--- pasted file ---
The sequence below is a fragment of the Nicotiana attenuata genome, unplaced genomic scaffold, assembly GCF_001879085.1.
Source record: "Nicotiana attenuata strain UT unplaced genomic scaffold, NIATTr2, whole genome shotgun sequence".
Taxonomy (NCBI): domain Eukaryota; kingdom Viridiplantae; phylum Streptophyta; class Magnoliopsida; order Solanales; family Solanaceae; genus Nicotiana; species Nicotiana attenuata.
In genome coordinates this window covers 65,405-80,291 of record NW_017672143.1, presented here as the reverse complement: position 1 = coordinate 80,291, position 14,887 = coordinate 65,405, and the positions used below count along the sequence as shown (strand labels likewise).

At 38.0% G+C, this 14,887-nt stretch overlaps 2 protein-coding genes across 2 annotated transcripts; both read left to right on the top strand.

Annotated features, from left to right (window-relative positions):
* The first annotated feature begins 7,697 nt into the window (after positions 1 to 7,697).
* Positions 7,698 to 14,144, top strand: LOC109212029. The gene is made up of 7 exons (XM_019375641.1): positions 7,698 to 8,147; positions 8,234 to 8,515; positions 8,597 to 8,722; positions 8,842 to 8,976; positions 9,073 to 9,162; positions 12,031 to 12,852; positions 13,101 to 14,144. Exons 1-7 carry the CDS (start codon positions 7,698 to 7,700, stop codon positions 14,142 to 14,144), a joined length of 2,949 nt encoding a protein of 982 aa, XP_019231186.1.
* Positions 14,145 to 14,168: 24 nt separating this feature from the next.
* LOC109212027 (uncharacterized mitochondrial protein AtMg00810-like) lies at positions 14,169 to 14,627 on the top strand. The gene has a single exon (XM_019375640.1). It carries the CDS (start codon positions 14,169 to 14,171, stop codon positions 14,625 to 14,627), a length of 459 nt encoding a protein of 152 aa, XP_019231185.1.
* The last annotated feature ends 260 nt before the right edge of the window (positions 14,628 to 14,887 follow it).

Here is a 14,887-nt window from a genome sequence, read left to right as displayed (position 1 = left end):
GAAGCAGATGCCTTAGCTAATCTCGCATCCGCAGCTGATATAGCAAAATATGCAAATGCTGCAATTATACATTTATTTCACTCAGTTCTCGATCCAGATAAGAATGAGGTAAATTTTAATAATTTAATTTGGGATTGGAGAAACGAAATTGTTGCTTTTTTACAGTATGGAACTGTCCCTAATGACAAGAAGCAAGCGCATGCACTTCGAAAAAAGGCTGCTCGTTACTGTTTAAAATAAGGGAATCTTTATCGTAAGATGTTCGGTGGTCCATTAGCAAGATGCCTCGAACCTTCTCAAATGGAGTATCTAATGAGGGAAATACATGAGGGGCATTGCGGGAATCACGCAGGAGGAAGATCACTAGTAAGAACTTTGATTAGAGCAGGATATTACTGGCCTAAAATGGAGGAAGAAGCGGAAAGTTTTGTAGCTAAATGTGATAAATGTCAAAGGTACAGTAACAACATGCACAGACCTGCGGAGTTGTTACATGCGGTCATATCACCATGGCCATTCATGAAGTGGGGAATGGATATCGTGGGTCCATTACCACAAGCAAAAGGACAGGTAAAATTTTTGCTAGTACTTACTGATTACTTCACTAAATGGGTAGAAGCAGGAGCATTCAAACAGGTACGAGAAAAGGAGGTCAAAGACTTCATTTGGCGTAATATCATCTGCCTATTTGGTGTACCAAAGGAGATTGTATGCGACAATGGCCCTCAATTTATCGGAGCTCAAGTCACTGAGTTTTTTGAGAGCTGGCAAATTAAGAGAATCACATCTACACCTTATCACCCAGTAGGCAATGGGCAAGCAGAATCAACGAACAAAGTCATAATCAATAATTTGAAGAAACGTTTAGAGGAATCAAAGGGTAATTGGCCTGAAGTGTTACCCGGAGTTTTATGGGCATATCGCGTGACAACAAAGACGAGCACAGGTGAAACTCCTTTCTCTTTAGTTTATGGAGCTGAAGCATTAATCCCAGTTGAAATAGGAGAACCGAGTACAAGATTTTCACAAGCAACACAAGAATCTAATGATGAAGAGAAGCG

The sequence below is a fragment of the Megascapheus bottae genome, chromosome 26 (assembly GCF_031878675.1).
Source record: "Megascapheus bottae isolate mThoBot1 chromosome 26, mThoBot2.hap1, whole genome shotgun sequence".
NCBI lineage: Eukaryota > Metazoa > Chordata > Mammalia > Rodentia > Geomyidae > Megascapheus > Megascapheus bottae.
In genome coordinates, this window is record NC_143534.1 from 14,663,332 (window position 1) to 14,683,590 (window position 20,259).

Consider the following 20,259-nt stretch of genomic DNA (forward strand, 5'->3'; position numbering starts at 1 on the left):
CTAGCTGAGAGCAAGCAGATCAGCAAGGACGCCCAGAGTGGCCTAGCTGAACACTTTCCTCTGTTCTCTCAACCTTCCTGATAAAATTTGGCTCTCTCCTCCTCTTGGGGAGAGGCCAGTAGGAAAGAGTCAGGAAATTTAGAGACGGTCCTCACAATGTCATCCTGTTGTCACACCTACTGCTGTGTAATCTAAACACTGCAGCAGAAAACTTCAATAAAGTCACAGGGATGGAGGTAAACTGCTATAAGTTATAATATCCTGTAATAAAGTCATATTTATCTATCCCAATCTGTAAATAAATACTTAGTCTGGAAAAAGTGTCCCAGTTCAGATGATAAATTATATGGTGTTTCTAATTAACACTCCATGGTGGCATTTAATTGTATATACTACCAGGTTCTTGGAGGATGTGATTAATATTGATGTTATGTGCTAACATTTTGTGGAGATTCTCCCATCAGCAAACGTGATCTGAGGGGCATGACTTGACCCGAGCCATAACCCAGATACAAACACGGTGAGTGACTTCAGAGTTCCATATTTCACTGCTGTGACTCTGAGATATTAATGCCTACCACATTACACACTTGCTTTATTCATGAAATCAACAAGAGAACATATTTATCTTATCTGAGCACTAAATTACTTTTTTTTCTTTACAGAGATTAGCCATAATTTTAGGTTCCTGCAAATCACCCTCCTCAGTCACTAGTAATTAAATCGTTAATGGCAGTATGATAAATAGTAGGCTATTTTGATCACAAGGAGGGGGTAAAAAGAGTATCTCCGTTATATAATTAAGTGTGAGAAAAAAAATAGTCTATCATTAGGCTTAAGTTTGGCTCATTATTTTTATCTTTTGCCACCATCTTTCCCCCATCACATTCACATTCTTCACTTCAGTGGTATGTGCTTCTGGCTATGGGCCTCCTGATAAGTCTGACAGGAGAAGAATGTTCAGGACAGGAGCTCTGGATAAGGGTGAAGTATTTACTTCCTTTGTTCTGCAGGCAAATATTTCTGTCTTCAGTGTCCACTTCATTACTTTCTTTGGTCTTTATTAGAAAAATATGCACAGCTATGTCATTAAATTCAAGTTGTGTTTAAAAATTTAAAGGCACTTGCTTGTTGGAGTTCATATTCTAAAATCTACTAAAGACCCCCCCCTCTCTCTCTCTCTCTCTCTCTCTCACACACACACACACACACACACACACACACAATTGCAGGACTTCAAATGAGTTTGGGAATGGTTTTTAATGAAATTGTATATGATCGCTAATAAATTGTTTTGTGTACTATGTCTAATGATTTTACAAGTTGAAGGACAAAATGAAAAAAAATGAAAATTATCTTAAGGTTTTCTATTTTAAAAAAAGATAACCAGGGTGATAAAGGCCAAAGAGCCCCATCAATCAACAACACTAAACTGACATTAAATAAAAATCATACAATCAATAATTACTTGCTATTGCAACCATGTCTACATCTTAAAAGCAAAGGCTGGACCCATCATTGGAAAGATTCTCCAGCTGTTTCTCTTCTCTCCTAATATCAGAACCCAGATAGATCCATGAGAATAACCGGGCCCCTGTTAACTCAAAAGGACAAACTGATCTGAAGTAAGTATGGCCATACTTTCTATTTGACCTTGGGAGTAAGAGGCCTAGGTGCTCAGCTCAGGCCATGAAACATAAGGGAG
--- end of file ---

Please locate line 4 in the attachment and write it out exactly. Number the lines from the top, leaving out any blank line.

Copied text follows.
In genome coordinates this window covers 65,405-80,291 of record NW_017672143.1, presented here as the reverse complement: position 1 = coordinate 80,291, position 14,887 = coordinate 65,405, and the positions used below count along the sequence as shown (strand labels likewise).